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Is there a design pattern I can use for a situation like below. This is an example I made up to try and explain the situation I'm dealing with currently. I keep having to add new DeviceScript classes to my DeviceAnalyzer as situation come up and adding logic about when to return the new type in the 'GetScriptForDevice'.

This example I have given is pretty simple but the business logic I'm having to implement for my real 'GetScriptForDevice' isn't always this easy. Any suggestions on a pattern or an example of a better way to structure this code to follow a better pattern would be greatly appreciated. I'm violating OCP every time I need to add a new DeviceScript and I'm trying to find a way around this because my class is getting quite long and fragile.

Thanks.

public class DeviceScript {
    public string Name { get; set; }
    public string SecurityScriptName { get; set; }
    public string BusinessScriptName { get; set; }
}

public class DeviceAnalyzer {

    public const string US_SecurityScript = "US_SecurityScript";
    public const string US_BusinessScript = "US_BusinessScript";
    public const string UK_SecurityScript = "UK_SecurityScript";
    public const string UK_BusinessScript = "UK_BusinessScript";


     private DeviceScript UnitedStates = new DeviceScript {
         Name = "US_Script",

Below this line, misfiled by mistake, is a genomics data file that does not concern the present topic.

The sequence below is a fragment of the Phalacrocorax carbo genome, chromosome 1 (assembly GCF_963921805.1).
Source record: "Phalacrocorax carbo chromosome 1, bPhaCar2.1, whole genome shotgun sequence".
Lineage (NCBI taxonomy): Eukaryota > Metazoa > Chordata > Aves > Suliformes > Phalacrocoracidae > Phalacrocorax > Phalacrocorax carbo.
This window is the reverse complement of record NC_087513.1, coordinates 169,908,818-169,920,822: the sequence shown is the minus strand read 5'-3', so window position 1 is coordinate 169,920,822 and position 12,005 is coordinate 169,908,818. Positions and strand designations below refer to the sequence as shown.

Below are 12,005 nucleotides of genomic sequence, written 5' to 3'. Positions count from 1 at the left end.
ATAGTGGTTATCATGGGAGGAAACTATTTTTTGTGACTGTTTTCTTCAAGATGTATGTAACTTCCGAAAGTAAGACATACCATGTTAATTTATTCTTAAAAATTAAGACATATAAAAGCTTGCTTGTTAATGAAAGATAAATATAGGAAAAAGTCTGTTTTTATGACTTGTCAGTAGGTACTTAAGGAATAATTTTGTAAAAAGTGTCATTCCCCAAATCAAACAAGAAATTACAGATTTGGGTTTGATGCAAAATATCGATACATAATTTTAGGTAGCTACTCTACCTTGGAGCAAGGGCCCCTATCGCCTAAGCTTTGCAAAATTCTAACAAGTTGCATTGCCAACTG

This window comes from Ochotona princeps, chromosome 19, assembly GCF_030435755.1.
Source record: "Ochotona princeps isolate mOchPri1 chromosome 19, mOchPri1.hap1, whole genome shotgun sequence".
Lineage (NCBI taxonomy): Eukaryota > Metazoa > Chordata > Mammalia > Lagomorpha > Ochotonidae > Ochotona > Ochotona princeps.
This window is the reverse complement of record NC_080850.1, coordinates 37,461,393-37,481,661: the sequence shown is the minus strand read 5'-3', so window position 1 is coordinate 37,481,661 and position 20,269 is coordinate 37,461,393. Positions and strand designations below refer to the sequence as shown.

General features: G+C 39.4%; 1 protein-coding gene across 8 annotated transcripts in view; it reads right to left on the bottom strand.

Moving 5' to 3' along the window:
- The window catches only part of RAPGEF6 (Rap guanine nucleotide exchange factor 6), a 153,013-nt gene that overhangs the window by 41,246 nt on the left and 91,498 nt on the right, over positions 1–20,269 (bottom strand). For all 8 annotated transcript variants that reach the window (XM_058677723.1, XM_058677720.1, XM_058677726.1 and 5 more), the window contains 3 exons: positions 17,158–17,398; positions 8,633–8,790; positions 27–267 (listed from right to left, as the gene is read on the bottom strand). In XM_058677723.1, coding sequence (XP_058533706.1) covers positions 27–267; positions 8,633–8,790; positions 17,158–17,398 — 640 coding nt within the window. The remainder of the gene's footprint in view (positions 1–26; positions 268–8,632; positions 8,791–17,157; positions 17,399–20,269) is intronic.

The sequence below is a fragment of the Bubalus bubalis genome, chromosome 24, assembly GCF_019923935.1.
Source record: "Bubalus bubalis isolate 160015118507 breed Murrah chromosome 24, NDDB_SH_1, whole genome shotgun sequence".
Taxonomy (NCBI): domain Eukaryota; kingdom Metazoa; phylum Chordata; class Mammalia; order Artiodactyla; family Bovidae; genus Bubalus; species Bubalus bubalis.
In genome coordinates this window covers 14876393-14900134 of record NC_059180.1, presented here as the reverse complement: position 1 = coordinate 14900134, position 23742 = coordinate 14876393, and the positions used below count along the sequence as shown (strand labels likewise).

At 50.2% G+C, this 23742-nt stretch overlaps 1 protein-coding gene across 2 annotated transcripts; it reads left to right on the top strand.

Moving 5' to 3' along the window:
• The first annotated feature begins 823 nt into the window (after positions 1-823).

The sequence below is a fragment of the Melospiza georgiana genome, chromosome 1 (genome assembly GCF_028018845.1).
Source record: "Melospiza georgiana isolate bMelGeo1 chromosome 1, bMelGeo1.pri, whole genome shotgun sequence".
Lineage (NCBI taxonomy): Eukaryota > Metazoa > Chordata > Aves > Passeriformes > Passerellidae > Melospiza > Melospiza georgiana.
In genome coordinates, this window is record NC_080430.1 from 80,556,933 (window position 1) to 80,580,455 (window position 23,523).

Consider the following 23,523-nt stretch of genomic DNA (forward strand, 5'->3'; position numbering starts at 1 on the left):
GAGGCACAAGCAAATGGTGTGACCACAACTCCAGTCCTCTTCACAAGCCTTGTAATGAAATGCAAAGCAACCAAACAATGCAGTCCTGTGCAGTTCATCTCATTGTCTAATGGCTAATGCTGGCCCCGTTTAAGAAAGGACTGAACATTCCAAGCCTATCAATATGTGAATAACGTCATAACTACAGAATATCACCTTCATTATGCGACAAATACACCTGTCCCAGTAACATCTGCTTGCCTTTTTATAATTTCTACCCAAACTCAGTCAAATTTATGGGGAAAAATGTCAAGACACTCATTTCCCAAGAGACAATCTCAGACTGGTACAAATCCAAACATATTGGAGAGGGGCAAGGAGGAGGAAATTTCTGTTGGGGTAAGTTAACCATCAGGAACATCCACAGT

SecurityScriptName = US_SecurityScript,
         BusinessScriptName = US_BusinessScript
     };

     private DeviceScript UnitedKingdom = new DeviceScript {
         Name = "UK_Script",
         SecurityScriptName = UK_SecurityScript,
         BusinessScriptName = UK_BusinessScript
     };

     public DeviceScript GetScriptForDevice(IDevice device) {

         if(device.Location == Locations.US) {
          return UnitedStates;
         }

         if(device.Location == Locations.UK) {
          return UnitedKingdom;
         }

        return null;
     }

}
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  • \$\begingroup\$ Use indirection like an XML config file (such as app settings) that can store mapping between a key and a class name. Ultimately I see no logic (e.g. code that does something) in your classes; just data storage/mapping, so you could define all the behavior in a simple Excel file, which you can then save as a CSV file and load it dynamically as your app starts. Another alternative would be storing your table in a tiny embedded database and read stuff out of it. Your problem does not seem to need an OOP solution. All you need is one big table from what I can tell. \$\endgroup\$
    – Leonid
    Apr 22, 2013 at 17:31
  • \$\begingroup\$ For example: stackoverflow.com/questions/1883884/… stackoverflow.com/questions/9791393/… \$\endgroup\$
    – Leonid
    Apr 22, 2013 at 18:09
  • 1
    \$\begingroup\$ DeviceScript should be a interface. You would then extend DeviceScript for both US and UK (and others as they come up). Then you'd probably want to use a factory to return the correct DeviceScript based on Location and other factors. and also you want to make a empty script to so you don't return null. \$\endgroup\$ Apr 22, 2013 at 20:39

2 Answers 2

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I would suggest something like that

public interface IDeviceScript
{
    string Name { get; }
    string SecurityScriptName { get; }
    string BusinessScriptName { get; }
    bool IsScriptApply(IDevice device);
}

public interface IDevice
{
    Locations Location { get; }